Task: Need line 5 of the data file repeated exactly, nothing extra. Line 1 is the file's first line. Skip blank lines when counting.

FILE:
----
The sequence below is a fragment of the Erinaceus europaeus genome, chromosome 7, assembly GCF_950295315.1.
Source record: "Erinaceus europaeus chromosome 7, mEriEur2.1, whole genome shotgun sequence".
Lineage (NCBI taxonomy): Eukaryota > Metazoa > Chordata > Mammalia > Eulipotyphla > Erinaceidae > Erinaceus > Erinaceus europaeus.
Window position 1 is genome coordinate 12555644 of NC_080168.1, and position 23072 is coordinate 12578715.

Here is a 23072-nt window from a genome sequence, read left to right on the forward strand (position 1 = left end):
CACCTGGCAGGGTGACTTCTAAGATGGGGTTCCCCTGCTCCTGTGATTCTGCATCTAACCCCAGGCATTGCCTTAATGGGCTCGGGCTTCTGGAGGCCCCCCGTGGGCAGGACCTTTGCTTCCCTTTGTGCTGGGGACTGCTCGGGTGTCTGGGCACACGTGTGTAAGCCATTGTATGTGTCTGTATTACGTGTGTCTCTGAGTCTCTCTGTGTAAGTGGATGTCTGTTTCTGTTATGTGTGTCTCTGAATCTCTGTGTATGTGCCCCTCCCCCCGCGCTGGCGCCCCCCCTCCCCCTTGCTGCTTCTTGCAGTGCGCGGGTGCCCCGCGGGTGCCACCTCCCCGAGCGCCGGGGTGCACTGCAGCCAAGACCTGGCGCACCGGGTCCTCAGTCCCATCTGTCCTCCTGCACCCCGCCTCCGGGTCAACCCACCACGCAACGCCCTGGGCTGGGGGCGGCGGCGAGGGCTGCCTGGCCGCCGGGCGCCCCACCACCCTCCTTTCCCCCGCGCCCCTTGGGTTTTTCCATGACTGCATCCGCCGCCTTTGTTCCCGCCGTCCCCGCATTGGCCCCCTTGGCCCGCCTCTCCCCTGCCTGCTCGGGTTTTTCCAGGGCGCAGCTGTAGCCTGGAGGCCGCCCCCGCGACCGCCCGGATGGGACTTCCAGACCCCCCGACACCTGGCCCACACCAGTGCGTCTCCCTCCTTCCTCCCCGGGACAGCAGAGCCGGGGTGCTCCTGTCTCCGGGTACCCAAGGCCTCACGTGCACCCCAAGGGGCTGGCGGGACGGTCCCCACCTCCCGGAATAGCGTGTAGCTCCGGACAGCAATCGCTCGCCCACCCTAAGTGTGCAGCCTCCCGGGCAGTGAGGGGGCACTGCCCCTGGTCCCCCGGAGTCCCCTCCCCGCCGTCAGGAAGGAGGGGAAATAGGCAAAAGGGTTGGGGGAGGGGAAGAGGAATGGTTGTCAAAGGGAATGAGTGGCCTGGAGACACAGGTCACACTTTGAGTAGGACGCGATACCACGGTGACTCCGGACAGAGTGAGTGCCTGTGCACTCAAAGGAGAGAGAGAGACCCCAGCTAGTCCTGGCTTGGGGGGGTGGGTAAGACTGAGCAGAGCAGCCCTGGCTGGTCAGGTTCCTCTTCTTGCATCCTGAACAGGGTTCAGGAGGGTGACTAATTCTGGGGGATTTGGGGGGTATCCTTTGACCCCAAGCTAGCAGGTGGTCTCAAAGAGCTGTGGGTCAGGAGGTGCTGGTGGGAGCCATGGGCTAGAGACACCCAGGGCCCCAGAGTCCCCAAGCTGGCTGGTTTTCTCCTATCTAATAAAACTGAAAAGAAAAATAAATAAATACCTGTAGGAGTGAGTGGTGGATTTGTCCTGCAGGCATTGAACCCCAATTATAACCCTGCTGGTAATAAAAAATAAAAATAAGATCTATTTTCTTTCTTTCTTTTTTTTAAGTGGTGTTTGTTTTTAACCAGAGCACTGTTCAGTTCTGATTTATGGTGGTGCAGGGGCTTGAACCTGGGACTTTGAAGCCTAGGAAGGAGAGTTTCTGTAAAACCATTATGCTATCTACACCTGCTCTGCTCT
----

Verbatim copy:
Here is a 23072-nt window from a genome sequence, read left to right on the forward strand (position 1 = left end):